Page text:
Lost sunken ship reappears 80 years later off Coronado

It’s become quite the attraction off the coast of Coronado. A shipwreck, long ago left under the water and out of sight, emerged recently when the thrashing waves from El Nino removed the sand covering the ship.

Hundreds of people spent their Superbowl Sunday not in front of the television, but exploring the piece of San Diego’s past.

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Photo: Aldryn Estacio of FlytPath.com

The 300-foot-long SS Monte Carlo shipwreck was exposed above water during an extreme low tide Saturday.

The ship that was once used for gambling and prostitution ran aground during a storm back in 1937. CW6’s Gary Buzel waded out to the wreck to get up close and personal.

“It’s pretty amazing! I’ve lived here all my life and I’ve been to this beach many times and I had no idea it was here,” said Jill Raschke. “Oh my gosh it’s the shape of a ship! It’s pretty awesome.”

“I knew this was my only chance to see a shipwreck!” said Aimy Smith of Chula Vista.

To understand what you see, we need to go back to the 1930s. Coronado and the rest of America were emerging out of Prohibition in the 1930s.

Gambling and prostitution remained illegal — that’s were California’s mob-owned gambling ships came in.

Anchored several miles off the coast in international waters, these “sin ships” had full casinos, dance halls and brothels. Even Hollywood made movies about them, like the movie “Gambling Ship” starring Cary Grant.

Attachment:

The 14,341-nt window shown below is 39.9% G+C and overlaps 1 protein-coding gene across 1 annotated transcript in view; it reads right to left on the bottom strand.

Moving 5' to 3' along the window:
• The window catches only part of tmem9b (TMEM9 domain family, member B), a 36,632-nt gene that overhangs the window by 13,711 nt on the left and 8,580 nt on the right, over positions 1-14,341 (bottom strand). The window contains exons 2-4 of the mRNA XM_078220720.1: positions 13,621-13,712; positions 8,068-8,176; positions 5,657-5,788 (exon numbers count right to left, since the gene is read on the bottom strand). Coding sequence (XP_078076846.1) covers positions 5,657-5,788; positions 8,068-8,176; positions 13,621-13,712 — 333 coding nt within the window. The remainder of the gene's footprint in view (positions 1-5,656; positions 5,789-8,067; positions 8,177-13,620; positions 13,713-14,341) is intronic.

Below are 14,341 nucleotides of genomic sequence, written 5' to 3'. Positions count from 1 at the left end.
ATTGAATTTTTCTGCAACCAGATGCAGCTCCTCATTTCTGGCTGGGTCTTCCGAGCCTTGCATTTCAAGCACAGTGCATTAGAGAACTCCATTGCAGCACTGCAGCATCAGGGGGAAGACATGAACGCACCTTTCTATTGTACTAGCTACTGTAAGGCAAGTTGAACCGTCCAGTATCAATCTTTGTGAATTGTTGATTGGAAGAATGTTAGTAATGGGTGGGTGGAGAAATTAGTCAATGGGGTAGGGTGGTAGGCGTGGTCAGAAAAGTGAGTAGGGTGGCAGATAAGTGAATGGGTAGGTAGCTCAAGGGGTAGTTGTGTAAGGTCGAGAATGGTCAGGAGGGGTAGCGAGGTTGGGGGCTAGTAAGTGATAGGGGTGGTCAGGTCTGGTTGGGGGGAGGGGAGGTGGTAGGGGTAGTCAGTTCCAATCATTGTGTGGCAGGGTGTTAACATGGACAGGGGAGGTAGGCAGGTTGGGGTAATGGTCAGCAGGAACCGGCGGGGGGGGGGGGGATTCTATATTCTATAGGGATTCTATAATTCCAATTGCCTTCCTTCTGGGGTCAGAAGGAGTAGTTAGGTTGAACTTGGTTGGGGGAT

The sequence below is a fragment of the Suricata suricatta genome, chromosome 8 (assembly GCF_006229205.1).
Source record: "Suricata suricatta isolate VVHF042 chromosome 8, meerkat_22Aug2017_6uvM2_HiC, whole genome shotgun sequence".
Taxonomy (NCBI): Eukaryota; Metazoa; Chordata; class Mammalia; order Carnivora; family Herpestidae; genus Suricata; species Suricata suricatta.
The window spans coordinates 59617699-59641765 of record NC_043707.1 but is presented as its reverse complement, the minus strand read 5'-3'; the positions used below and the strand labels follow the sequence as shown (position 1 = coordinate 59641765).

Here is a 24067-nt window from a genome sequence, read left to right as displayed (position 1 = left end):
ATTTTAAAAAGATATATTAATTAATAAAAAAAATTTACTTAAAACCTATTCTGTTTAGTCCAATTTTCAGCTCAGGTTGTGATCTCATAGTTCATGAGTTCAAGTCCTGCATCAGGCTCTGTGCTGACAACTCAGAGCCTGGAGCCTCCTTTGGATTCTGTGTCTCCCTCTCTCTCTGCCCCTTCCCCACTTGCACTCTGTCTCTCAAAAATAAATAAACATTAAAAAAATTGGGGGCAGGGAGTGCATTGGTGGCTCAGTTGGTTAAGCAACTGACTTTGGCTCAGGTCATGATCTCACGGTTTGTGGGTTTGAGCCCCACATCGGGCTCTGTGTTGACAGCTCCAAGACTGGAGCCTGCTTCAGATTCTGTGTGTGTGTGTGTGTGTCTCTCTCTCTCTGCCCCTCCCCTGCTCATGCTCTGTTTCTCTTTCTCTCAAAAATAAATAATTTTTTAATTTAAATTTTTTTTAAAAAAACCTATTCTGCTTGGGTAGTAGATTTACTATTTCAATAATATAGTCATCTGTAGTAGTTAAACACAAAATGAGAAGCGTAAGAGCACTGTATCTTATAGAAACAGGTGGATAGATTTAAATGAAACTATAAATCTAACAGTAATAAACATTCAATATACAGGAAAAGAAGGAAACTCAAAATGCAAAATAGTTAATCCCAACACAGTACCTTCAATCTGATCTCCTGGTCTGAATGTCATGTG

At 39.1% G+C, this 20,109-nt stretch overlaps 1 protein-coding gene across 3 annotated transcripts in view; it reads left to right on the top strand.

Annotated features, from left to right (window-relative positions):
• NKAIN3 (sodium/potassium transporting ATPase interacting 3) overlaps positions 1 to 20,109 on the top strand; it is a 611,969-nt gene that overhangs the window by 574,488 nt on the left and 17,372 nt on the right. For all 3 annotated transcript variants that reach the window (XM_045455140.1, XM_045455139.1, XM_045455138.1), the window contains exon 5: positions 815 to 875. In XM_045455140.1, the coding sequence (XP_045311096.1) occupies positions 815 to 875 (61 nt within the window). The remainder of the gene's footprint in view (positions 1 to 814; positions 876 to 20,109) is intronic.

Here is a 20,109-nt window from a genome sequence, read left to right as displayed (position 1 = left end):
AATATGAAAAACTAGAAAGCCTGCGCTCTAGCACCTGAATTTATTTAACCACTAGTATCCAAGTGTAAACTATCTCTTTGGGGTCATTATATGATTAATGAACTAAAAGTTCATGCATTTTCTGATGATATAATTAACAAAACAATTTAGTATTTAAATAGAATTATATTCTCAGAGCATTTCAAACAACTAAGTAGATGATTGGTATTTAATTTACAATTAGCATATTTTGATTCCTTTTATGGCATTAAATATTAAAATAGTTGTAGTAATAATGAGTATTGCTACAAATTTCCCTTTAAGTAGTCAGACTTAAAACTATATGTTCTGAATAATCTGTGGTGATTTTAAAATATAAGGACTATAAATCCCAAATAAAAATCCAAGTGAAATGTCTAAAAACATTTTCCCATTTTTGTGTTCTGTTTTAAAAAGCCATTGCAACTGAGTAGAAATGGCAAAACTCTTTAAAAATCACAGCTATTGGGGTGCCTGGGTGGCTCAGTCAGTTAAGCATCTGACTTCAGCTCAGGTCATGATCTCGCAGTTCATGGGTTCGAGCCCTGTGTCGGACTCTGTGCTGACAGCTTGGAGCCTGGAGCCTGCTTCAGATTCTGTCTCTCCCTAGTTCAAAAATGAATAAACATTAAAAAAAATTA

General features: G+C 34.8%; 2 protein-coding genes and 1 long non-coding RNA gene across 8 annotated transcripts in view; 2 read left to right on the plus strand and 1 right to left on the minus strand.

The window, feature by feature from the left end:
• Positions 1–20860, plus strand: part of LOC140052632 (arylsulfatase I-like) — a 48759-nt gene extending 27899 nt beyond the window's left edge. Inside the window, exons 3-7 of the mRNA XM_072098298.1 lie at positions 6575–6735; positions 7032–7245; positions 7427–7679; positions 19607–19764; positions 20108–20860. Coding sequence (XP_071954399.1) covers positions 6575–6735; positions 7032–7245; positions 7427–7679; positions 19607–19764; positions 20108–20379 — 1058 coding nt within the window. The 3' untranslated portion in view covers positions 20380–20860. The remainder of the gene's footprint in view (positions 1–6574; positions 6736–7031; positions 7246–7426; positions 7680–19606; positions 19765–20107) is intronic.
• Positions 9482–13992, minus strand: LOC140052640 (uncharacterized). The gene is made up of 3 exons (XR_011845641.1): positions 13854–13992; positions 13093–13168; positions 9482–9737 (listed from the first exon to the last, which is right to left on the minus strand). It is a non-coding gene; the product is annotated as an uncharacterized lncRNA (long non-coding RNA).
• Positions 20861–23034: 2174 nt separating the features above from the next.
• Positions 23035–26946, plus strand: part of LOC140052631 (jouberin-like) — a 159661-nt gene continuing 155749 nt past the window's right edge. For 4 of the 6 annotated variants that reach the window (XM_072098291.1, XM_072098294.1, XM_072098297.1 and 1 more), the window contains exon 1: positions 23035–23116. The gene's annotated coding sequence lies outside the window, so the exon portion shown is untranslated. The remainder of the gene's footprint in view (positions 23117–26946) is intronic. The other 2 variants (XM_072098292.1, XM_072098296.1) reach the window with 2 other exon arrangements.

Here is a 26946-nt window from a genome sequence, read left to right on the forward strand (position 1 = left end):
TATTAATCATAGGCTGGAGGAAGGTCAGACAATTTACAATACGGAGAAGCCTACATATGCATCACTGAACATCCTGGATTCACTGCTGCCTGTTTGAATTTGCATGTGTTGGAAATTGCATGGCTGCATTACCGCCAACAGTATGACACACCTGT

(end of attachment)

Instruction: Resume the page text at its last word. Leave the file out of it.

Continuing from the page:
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Photo: Aldryn Estacio of FlytPath.com

This is when the SS Monte Carlo was born.

“The ship was anchored off Long Beach in 1933, but they were still getting a lot of pressure from the police to not have the gambling organization going,” said Leslie Crawford of the Coronado Historical Association.

Crawford is the author of “Images of America – Coronado.”

“So after a couple of years, they came down to San Diego in 1936. Just 3 miles off the coast of Coronado, the SS Monte Carlo set up shop. There were advertisements in the local Union Tribune advertising dining dancing and dames. Ferries would leave the Hawthorne Street dock every 15 minutes bringing patrons aboard,” Crawford said.

“All was running well… until new years day in 1937 when a storm moved in. It was bad weather, high surf, rough seas… And the SS Monte Carlo was in trouble. At about 3 o’clock in the morning the chain broke so it started drifting. She ran aground where she lies today just south of the hotel del where the city took control of the ship,” Crawford continued.

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Photo: Aldryn Estacio of FlytPath.com

Anything that was gambling-related they tried to confiscate, but the SS Monte Carlo sat on her beach grave just to fade away.

Fast forward to 2016.

Once you look at the wreck up close you start to see intricate things that still remain on the wreck decades later, like these parts of the ships electrical system and these large cargo holds in the center of the ship’s hull.

If you plan on coming down to the SS Monte Carlo wreck to check it out, be careful of inherent dangers, like when rogue waves come over the deck of the ship causing you to loose your footing.

Coronado lifeguards advise visitors to wear sandals and to be careful of the slippery surfaces on the ship along with its deck portholes.

A piece of our area’s history nearly 80 years later shows herself, reminding us of days long gone.

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